In May, Superintendent Cindy Marten pledged to foster a “broad-based conversation” about how to evaluate the San Diego Unified School District’s success under her leadership. But we still don’t know how the district plans to measure the four key goals Marten said she’d focus on this year:
• A broad and challenging curriculum
• Professional development for all staff
• Quality teaching
• Quality leadership
The district hasn’t yet set a release date yet for the criteria to gauge its progress toward the goals, according to a spokesperson.
Still, we hope Marten and school board President John Lee Evans use the State of the District Address on Oct. 29 to clarify what the district’s broad goals mean in straightforward terms.
They could start by providing some specifics about the district’s long-term vision.
While we wait for details from the district, here’s a look at the perspective offered this week by four former California superintendents who literally wrote the book on what superintendents do.
These thoughts were offered at Pathways to Leadership, a panel discussion at this week’s Women in School Leadership Forum in Coronado, which Marten did not attend.
The comments were not made for the purpose of grading Marten’s performance, but they provide us a lens for examining quality leadership.
Here’s what the experts said it takes to lead a school district:
Peggy Lynch, former superintendent of the San Dieguito Union High School District
Lynch drove home the importance of leaders building relationships with district employees and the community at large.
“If you don’t build those relationships and sustain them over time, that can come back to hurt you,” she said.
Being superintendent is “the loneliest job in education,” Lynch said, and some of the most important relationships for superintendents to form are with other superintendents.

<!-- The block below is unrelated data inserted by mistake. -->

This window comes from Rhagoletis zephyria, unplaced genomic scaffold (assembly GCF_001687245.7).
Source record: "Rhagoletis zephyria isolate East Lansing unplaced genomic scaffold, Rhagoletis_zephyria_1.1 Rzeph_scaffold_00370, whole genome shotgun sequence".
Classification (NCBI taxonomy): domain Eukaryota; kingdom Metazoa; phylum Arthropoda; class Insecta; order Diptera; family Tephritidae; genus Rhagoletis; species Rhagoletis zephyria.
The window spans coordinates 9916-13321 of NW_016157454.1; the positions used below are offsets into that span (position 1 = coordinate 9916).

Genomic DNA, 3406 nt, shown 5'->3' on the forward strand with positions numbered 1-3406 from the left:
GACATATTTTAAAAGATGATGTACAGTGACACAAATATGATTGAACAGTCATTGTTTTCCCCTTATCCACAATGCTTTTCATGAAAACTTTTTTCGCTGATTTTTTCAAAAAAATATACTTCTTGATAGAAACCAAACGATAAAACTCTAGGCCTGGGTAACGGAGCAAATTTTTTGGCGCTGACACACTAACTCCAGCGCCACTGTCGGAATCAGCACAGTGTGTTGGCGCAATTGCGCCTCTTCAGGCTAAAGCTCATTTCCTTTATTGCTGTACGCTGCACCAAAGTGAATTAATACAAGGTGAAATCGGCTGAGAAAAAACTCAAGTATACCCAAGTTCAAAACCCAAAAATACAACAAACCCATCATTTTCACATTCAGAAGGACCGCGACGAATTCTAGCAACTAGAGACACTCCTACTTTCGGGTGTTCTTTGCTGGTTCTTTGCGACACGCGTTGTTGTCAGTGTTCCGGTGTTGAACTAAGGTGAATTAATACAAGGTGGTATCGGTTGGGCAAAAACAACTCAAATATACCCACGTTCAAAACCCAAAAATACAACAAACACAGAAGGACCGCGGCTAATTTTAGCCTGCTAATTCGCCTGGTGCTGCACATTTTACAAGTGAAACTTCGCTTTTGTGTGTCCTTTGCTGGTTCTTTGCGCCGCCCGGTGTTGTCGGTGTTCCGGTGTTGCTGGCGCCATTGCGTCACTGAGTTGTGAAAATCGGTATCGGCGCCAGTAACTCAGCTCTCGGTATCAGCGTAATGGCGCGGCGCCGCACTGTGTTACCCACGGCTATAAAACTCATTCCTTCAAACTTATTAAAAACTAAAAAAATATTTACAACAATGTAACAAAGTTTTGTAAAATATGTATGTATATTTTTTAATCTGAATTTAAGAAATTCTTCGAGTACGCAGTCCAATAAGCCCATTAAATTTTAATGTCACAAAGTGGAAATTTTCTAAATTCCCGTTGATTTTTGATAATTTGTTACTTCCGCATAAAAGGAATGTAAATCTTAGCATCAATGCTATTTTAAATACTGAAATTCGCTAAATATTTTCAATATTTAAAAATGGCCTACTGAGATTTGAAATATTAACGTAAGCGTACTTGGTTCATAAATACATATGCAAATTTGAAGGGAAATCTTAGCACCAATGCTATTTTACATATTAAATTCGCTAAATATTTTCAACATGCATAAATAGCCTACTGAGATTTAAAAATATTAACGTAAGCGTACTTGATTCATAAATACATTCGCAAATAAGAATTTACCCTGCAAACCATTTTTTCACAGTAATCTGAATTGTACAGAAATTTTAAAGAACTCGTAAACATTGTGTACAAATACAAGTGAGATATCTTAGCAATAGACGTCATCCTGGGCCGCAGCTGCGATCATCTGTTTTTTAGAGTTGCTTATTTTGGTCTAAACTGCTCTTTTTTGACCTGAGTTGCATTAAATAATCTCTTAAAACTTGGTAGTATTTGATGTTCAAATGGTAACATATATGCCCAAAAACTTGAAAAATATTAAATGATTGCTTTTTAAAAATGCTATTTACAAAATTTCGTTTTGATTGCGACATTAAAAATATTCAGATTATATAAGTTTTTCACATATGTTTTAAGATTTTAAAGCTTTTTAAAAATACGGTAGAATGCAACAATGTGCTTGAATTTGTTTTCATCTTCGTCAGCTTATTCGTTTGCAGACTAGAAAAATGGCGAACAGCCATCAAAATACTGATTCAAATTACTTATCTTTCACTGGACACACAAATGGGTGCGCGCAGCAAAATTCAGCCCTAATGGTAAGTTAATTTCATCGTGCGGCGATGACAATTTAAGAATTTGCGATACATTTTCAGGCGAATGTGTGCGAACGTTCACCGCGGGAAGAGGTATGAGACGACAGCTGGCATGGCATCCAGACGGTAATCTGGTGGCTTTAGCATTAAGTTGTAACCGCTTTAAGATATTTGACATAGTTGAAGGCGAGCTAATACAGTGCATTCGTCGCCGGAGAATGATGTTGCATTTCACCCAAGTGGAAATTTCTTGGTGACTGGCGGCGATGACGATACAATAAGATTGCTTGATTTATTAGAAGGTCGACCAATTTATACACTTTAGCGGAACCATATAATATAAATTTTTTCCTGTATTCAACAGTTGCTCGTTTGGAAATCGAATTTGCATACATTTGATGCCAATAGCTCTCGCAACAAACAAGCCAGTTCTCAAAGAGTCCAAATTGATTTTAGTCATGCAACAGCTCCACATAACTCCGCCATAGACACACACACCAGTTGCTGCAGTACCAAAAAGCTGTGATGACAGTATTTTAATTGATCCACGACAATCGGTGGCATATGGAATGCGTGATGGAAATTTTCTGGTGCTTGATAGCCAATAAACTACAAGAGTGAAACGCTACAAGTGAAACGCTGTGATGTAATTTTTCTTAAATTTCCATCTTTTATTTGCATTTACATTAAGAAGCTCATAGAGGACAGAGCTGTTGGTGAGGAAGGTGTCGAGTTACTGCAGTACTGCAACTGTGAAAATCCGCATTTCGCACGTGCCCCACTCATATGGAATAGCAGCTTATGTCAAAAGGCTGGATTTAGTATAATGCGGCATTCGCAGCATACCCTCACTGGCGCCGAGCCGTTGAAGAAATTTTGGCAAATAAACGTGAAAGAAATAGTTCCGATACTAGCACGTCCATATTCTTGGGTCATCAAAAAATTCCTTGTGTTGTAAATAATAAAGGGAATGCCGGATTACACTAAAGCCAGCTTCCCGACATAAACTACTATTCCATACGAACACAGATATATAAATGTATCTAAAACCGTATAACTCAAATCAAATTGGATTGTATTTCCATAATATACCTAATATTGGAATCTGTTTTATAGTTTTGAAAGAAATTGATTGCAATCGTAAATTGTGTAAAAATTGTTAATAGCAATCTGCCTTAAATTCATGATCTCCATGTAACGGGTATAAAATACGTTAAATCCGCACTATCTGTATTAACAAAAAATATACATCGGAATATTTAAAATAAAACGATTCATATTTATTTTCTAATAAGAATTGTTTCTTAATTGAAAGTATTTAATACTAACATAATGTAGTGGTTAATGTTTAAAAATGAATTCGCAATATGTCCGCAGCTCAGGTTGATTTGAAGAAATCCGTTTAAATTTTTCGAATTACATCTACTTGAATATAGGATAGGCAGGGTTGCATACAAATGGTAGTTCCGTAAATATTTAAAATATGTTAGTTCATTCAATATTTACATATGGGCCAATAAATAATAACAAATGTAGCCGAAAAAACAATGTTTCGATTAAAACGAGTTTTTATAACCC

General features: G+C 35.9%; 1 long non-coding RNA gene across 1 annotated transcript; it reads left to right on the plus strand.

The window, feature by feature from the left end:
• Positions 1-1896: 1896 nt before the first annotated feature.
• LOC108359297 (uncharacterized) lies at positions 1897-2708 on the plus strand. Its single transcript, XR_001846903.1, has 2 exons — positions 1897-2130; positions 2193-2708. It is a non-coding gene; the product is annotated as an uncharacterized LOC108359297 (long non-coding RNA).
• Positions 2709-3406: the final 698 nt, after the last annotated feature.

Lynch also urged leaders to:
• Keep learning new skills.
• Learn how to navigate the politics and culture of the district.
• Make decisions with long-term consequences in mind.
• Be passionate and find a good work-life balance.
• Master current positions before looking toward the next.
Rene Townsend, former superintendent of the Coronado Unified School District
Townsend emphasized the importance of clear communication, especially with journalists.
“Don’t finesse,” she said. “When you’re working with the media, be straightforward and honest.”
Townsend’s other key takeaways:
• Make sure the district’s mission and its priorities are aligned.
• “Know what great leadership looks like” by finding mentors.
• Respect every member of the education community.
• Be a good listener.
• Seek out people who will tell you the truth about how the district is functioning.
Gwen Gross, former superintendent of the Irvine Unified School District
Gross called on leaders to view their districts with an “abundance mentality” and to focus on building on what their districts are already doing well. She also urged the audience to think about how employees view them in their leadership roles.
“You may not like being the boss, but other people look at you that way,” she said.
Gross also said to:
• Make allies in the community, including pastors, parents and business owners.
• Listen to the public’s concerns thoughtfully.
• Be humble and accessible.
• Maintain integrity and trustworthiness.
• Put rules and expectations in place that the leaders would want to follow themselves.
Gloria Johnston, former superintendent of the West Contra Costa Unified School District
Johnston advised accepting “risk as an opportunity” and projecting calm and confidence.
She noted that women comprise 75 percent of the public education workforce, but they account for about a quarter of the leadership positions.
Johnston’s other main points:
• Immerse yourself in the day-to-day operations, but take time to see the big picture.
• Be true to your principles, even when they’re unpopular.
• Dress appropriately for the position you hold because — like it or not — appearances matter.
• Accept the unique challenges that exist for women in the workplace.
• Shake hands firmly and “never run” because “people are always watching.”